In the end, what had looked for the better part of three quarters like a Boston Celtic romp turned into the noisiest, wildest, most harrowing of escapes for the men in green, and bedlam reigned in Boston Garden.

When the last drops of emotion and controversy were wrung out, and a frantic seven-minute surge by the late-erupting Philadelphia 76ers was spent like a hurricane blowing itself out over the Atlantic, the Celtics owned today's fourth game of the National Basketball Association's Eastern Conference semifinal playoff series, 124-119.

On a nostalgic day when the Celtics trotted out their heritage at halftime, commemorating the first of the 13 NBA titles they have won over the last 20 years, they needed all the imperviousness to pressure their dynasty has represented to even the series at two games apiece, going back to Philadelphia Wednesday night.

On a "must-win" day when the Celtics finally got off to an early lead and were able to play their own game, they saw a 22-point lead (77-55 and 79-57) get hacked down to a single point (116-115) with 1:55 left to play, and then had to break a furious full-court press to escape with the victory.

On a day when Dave Cowens played an incredible first half (10 for 10 from the floor, three for three from the foul line, 13 rebounds), when captain John Havlicek came up with the key plays he has been making for the last hundred years or so, when Jo Jo White got hot when he had to, the biggest Celtic hero was an unlikely one: Fred Saunders.

The 6-7 forward, whom the Celts dug off the Phoenix scrap heap as a free agent last spring, was in the game because starters Charlie Scott and Curtis Rowe and sixth-man Sidney Wicks had fouled out in that frenetic fourth quarter, in which the 76ers came back like a band of cold-hearted snipers conspiring to break Boston's heart.

With 1:34 left, and the Sixers' deficit down to one after a spurt in which they outscored the suddenly disarrayed Celts, 23-10, Saunders hit a running righthanded book from eight feet out in the lane over Julius (Dr. J) Erving.

Thirty-five seconds later - after Doug Collins (37 points), whose shooting alone had kept the 76ers in the ball game earlier, had lost the ball out of bounds - Saunders found White all alone under the hoop with a pass. The Celts' most consistent scorer (26 points today) made the layup for a 120-115 lead, and the gush of green blood had been clotted.

During those final minutes, when tempers and feelings were lighting up like a pinball machine, the ancient Garden atop Boston's North Station shook with the deafening concerto for voices and stomping feet that has been likened to the sound of a subway train as heard through a stethoscope.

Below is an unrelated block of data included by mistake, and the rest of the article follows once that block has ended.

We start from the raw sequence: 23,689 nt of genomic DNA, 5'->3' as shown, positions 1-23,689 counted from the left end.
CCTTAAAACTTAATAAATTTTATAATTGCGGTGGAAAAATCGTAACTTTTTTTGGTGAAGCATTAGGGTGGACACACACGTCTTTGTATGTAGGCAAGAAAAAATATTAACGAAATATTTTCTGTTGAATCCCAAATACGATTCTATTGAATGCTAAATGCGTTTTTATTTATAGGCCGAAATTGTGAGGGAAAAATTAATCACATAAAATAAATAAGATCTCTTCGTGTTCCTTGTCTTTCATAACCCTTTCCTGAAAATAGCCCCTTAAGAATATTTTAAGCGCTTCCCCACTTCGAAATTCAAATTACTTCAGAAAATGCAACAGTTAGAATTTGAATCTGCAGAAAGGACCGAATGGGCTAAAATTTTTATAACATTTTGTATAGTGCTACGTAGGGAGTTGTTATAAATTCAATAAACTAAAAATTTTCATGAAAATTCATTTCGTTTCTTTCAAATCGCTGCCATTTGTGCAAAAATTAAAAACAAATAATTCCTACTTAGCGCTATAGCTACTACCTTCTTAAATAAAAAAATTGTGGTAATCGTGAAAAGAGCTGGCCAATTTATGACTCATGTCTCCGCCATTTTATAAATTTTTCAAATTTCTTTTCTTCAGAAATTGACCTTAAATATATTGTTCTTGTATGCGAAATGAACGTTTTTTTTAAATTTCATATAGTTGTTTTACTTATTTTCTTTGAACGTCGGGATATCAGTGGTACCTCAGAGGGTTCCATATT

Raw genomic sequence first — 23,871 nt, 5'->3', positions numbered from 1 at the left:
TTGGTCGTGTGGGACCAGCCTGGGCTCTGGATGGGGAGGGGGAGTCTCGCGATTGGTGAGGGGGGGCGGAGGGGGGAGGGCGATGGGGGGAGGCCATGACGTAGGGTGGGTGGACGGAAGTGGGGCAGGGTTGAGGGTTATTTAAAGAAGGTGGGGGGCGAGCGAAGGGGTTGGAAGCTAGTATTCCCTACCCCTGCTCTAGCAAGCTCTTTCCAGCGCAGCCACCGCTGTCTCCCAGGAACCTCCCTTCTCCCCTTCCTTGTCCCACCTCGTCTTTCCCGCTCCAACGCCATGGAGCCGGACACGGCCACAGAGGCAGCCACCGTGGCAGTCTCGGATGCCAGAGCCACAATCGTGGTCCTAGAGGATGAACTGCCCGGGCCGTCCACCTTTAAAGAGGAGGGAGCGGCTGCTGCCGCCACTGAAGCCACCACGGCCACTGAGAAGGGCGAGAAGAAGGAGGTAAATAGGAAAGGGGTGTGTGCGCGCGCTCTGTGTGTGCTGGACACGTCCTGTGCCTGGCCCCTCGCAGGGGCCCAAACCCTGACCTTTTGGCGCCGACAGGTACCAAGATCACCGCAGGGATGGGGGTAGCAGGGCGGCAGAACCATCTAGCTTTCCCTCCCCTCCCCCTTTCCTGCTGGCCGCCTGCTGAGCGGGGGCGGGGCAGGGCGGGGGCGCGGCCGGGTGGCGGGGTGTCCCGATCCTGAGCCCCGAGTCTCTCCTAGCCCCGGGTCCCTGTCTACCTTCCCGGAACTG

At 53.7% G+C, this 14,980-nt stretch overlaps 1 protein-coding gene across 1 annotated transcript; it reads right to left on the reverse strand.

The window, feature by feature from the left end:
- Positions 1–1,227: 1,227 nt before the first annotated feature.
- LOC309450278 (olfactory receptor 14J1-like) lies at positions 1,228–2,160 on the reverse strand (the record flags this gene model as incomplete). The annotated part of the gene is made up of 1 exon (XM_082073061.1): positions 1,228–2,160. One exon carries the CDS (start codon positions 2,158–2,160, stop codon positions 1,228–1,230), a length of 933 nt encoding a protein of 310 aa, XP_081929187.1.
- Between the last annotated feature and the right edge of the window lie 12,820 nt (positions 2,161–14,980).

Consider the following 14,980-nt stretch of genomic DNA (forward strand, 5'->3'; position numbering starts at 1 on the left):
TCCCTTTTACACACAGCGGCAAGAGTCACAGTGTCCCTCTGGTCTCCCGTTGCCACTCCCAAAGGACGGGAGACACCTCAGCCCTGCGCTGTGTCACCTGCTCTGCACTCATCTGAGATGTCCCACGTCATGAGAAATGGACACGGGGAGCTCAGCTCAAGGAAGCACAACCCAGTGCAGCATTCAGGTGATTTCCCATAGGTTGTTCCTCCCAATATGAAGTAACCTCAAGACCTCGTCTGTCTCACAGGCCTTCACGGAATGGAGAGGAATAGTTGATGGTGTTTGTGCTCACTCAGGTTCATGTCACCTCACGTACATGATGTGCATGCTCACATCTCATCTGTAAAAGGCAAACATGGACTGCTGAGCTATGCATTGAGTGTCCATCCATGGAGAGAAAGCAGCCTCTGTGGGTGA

Nevertheless, Saunders, the 25-year-old who was recently voted Boston's "unsung hero" of 1976-77, responded in the best Celtic playoff tradition.

"The man at the point had been dropping off to double-team Cowens," he said of his critical hoop. "We were trying to get the ball to Dave, but when they sagged off I had the shot. I had a half-step on the Doctor, and thought, 'Ho, ho ho.' But I respect his leap, so I went with the hook.

"Pressure? I try not to think about it. There's nobody pushing down on your head. Some people think the playoffs are another reason, but it's the same ball, the same players. You stay as calm as you can and do your job."

"A runnin' hook - I've never seen him use that shot before," said Erving, who awakened in the fourth quarter and finished with 23 points, leading the uprising with Lloyd Free (12 points, 10 in the fourth quarter), Collins and George McGinnis (27 points).

"I don't know if he (Saunders) used that all year, but he broke it out at the right time."

Havlicek, Mr. Clutch for 17 years, had 15 assists, 11 in the first half, and 12 points. But the man who most came to play the Celtics was Cowens, the Big Red center of the Big Green Machine, who went all 48 minutes for the first time this year and got 37 points (16-of-24 from the floor) and 21 rebounds.

After the game, Celtics coach Tom Heinsohn ranted about the decisions of the rookie officials who are being used during the strike of regular NBA referees (Joe Crawford and Richard Jackson today).

Sixer coach Gene Shue filed a preliminary protest of the game, contending that the Celtics should have been allowed only three-sounds instead of 10 to get the ball across half-court after White, trapped, had bounced the ball out of bounds off McGinnis' leg with nine second remaining and the score 122-119. White had taken the inbounds pass, a play that consumed seven seconds.

The Sixers have 48 hours to file a formal protest, after plunking down $500 for the preliminary. But NBA Rule 4, Section VI-B, explicitly proves Shue wrong.

"A team must bring the ball across the center line within 10 seconds," it states. "If, however, the defensive player causes the ball to go out of bounds in the backcourt, the offensive team will still be allowed 10 seconds to bring the ball across the center line."